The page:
He is comitted to Vanderbilt so he should demand a decent signing bonus to make him turn pro. Of course, the Twins did sign Blayne Enlow away from LSU last year with an above-slot deal in the third round.


I find Weathers to be similar to Jacob Heatherly, drafted by the Reds in the third round in 2017. They both came into their draft year as physically filled-out lefties who can touch 95 mph but sit in the low 90s. For that matter, they are both slightly similar to Twins prospect Stephen Gonsalves as crafty lefties with a high floor. Gonsalves has proven to be a solid prospect who is now just one call away from the majors, but the difference here is that the Twins got their “projectible lefty” pick in the 4th round, instead of the first.

Multiple sources that the Twins brass have scouted Weathers fairly heavily. He would be a solid but unexciting first round pick since he will probably never throw harder than he does now, and doesn’t project to have a true plus pitch. That said, if he is willing to take an above slot deal in the second or third round he would be a great adddition to any farm system, especially since people think he could move through the low minors quickly.

Brice Turang, SS, Santiago High School (California)

Drafted by the Twins in a mock draft by: Eric Logenhagen and Kiley McDaniel (Fangraphs), May 15th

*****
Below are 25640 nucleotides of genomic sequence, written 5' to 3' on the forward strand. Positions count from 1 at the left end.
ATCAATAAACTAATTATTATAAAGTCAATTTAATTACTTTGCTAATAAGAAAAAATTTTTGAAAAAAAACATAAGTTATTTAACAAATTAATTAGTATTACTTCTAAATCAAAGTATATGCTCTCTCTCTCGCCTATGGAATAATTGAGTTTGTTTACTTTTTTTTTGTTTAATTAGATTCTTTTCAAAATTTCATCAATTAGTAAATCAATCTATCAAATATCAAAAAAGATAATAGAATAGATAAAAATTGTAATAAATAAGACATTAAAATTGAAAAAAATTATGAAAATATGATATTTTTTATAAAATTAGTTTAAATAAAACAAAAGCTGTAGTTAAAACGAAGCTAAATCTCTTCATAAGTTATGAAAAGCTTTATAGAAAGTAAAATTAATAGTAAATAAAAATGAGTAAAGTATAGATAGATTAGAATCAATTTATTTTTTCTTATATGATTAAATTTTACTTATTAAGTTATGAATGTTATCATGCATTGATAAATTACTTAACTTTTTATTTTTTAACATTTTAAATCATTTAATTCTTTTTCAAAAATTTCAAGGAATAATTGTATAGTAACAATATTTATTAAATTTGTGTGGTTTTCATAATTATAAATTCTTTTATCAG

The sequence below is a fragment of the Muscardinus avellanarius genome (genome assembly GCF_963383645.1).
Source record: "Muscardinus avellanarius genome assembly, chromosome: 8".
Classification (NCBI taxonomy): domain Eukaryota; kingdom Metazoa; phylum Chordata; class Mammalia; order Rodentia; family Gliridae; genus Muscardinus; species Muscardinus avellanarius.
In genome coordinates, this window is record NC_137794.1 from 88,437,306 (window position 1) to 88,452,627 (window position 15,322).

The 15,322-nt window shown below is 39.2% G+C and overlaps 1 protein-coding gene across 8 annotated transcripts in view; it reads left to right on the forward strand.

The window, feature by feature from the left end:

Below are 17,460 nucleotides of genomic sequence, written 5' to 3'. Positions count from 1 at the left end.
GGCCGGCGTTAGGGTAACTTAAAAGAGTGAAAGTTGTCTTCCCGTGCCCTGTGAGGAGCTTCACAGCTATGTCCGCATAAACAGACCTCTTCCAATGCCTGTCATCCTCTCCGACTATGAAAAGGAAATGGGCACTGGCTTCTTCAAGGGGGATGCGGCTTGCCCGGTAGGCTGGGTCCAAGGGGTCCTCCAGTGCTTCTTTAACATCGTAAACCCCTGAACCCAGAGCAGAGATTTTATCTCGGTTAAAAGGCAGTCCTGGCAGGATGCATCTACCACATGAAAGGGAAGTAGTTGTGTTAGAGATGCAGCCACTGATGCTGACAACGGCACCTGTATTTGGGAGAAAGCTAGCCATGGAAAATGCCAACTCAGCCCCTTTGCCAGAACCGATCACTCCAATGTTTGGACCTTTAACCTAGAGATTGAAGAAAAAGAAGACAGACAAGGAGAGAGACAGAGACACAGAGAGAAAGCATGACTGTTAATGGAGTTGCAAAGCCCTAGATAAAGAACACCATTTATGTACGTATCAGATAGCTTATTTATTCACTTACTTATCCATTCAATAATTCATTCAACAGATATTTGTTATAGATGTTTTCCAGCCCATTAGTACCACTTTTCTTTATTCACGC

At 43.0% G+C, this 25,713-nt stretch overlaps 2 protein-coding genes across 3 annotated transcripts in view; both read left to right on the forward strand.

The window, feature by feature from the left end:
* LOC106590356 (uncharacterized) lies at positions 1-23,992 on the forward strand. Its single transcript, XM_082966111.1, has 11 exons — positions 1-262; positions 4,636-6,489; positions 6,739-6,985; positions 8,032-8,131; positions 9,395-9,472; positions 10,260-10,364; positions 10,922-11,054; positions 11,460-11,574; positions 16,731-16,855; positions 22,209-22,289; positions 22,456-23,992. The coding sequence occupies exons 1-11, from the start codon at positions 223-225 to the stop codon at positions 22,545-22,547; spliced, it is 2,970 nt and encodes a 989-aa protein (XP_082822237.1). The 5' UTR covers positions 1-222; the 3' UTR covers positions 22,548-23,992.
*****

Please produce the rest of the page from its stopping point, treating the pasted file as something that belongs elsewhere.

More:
22nd Overall Draft Prospect (According to
Hitting: 55 | Power: 40 | Run: 60 | Field: 55 | Arm: 55 | Overall: 50


Turang is another bloodline prospect, his father Brian was a former utility player for the Mariners. Turang is one of the top high school athletes in the draft and perhaps the best shortstop in the prep ranks.

People who believe in Turang see a legitimate shortstop prospect who won’t have to move to second base. He has advanced fielding instincts and solid footwork, along with an arm that should play at shortstop. He is a plus and possibly plus-plus runner whose speed will help in the infield or in the outfield if he does need to shift.

Turang’s bat is harder to peg down, especially after a weak spring, but most believe he should become a solid hitter considering his advanced approach at the plate. Some media members see raw power in batting practice that Turang has yet to tap into during games.


Like his strengths, Turang’s weaknesses are really in the eye of the beholder. Keith Law believes in Turang’s fielding ability, but others feel like his arm will limit his ability to stay at short.

Offensively, some like Law believe in his power potential but just haven’t seen enough offense from him to trust him as a hitter.

Turang does have a commitment to LSU, so if he slips too far he may be unsignable.


Every draft class seems to have a prep shortstop who is viewed as one of the best players in the fall but falls as we get closer to the draft. Turang is that player this year, as his stock has taken a bit of a dive after a so-so summer circuit and lackluster spring.

Last year’s version of Turang was Brady McConnell, who ended up honoring his comittment to Florida where he only played a handful of games this spring. Turang’s current profile is similar to that of Twins prospect Nick Gordon, although Gordon’s projections on draft day had a bit more upside. Drafting up-the-middle players is a solid strategy, and Turang would add even more depth at short in the Twins system, but he is far from a sure thing despite (or perhaps because of) being in the prospect spotlight for some time.